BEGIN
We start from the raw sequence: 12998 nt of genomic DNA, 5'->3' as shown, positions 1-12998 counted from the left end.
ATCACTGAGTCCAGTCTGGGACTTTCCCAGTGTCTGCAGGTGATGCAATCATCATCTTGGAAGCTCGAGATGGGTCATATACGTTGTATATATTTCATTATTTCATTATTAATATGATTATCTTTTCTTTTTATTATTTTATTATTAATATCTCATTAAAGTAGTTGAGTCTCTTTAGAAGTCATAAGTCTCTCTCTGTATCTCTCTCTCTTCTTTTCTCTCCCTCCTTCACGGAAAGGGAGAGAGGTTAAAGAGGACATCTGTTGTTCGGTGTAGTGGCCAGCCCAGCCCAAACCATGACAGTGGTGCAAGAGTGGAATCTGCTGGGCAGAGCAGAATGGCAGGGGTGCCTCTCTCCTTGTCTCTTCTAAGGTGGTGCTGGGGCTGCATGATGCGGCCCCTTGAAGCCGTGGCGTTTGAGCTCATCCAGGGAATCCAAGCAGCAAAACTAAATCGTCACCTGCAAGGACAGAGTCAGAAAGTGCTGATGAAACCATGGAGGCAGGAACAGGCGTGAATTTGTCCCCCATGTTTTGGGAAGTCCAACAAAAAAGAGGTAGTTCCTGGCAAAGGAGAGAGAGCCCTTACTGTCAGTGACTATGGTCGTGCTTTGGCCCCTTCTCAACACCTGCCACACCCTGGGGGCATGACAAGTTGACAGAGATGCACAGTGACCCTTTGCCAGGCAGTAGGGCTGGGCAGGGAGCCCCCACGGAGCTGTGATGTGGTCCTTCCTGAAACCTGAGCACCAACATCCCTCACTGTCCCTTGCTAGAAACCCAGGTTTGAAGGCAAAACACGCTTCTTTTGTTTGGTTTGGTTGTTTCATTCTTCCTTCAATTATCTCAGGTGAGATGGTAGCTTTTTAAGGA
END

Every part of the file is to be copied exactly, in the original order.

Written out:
We start from the raw sequence: 12998 nt of genomic DNA, 5'->3' as shown, positions 1-12998 counted from the left end.
ATCACTGAGTCCAGTCTGGGACTTTCCCAGTGTCTGCAGGTGATGCAATCATCATCTTGGAAGCTCGAGATGGGTCATATACGTTGTATATATTTCATTATTTCATTATTAATATGATTATCTTTTCTTTTTATTATTTTATTATTAATATCTCATTAAAGTAGTTGAGTCTCTTTAGAAGTCATAAGTCTCTCTCTGTATCTCTCTCTCTTCTTTTCTCTCCCTCCTTCACGGAAAGGGAGAGAGGTTAAAGAGGACATCTGTTGTTCGGTGTAGTGGCCAGCCCAGCCCAAACCATGACAGTGGTGCAAGAGTGGAATCTGCTGGGCAGAGCAGAATGGCAGGGGTGCCTCTCTCCTTGTCTCTTCTAAGGTGGTGCTGGGGCTGCATGATGCGGCCCCTTGAAGCCGTGGCGTTTGAGCTCATCCAGGGAATCCAAGCAGCAAAACTAAATCGTCACCTGCAAGGACAGAGTCAGAAAGTGCTGATGAAACCATGGAGGCAGGAACAGGCGTGAATTTGTCCCCCATGTTTTGGGAAGTCCAACAAAAAAGAGGTAGTTCCTGGCAAAGGAGAGAGAGCCCTTACTGTCAGTGACTATGGTCGTGCTTTGGCCCCTTCTCAACACCTGCCACACCCTGGGGGCATGACAAGTTGACAGAGATGCACAGTGACCCTTTGCCAGGCAGTAGGGCTGGGCAGGGAGCCCCCACGGAGCTGTGATGTGGTCCTTCCTGAAACCTGAGCACCAACATCCCTCACTGTCCCTTGCTAGAAACCCAGGTTTGAAGGCAAAACACGCTTCTTTTGTTTGGTTTGGTTGTTTCATTCTTCCTTCAATTATCTCAGGTGAGATGGTAGCTTTTTAAGGA